The Light Between Worlds: A Chick Lit Wednesday Review

The Light Between Worlds by Laura E. WeymouthSix years ago Evelyn and Phillipa Hapwell and their brother Jamie went outside to the family bomb shelter. Years of drills trained them well to get to the shelter and not wait for anyone, not even their parents.

Instead of walking into a shelter, the siblings find themselves transported to the Woodlands, a forest kingdom preparing for a war of its own. Philippa and Jamie always knew any stay in the Woodlands would be temporary–how could it be anything else?

But even now, all these years later, Ev is still sneaking into the woods and trying to find her way back. Cervus, their guide in the Woodlands, always told Ev that Woodlander’s heart always finds its way home. But can that still be true after so long?

Philippa is happy to be home, happy to leave everything that happened in the Woodlands behind, and try to move on. When Ev disappears, Philippa has to confront everything that happened in the Woodlands–including her own betrayals along the way–if she wants to find out what happened to her sister in The Light Between Worlds (2018) by Laura E. Weymouth.

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The Light Between Worlds is a standalone portal fantasy and Weymouth’s debut novel. The first half of the story, set in 1949, is told in Ev’s first person narration. The second half, in 1950, is narrated by Philippa. (The audiobook uses different voice actresses for each narrator and is an excellent production.)

As you might have guessed, this was a heavy read filled with melancholy for what all of the siblings have lost and, especially for Ev, genuine despair. In other words, it was not a good choice to read when the Covid-19 related quarantine started in March. Be warned, the novel does depict Evie’s self-harm as a coping mechanism after she returns to London.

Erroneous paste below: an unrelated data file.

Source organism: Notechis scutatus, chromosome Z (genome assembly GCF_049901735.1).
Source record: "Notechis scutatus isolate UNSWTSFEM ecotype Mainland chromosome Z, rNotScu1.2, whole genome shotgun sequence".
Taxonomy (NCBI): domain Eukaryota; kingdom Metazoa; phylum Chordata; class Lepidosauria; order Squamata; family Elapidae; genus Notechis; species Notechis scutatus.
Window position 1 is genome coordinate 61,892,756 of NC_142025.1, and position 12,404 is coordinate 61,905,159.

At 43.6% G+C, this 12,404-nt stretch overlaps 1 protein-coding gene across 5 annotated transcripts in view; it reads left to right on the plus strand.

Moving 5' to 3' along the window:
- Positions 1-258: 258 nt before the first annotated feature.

Readers familiar with portal fantasies will find the story they expect here while readers new to the sub-genre might feel more tension around the question of what happened to Ev. Both Evie and Philippa’s parts include flashbacks both to their time in the Woodlands and the weeks immediately after their return. While the Woodlands chapters are evocative and provide a story within the story, they never do much to explain the appeal of the Woodlands even to Evie who feels more at home there than in London.

The Light Between Worlds is filled with beautiful, visceral, evocative writing and offers a thoughtful exploration of both post traumatic stress and trauma. An acquired tasted but one that marks Weymouth as an author to watch.

Possible Pairings: The Hazel Wood by Melissa Albert, Midnight at the Electric by Jodi Lynn Anderson, Jane, Unlimited by Kristin Cashore, The Careful Undressing of Love by Corey Ann Haydu, Tigers, Not Daughters by Samantha Mabry, Every Heart a Doorway by Seanan McGuire, Chosen Ones by Veronica Roth, All the Crooked Saints by Maggie Stiefvater

The Ten Thousand Doors of January: A Chick Lit Wednesday Review

The Ten Thousand Doors of January by Alix E. HarrowJanuary Scaller is used to certain doors being closed to her. Living as the ward of Mr. Locke, a wealthy man who travels in his own bubble of authority and privilege, does much to ease January’s movement through a world that doesn’t always understand her.

But even Mr. Locke’s influence can never change her origins as the daughter of a poor explorer or the color of her copper skin. She is used to never quite fitting in and never quite knowing her place among the empty halls of Locke’s vast mansion. She is used to wondering when her father will return from his numerous expeditions searching out new rarities for Locke’s vast collection. Most of all, January is used to waiting.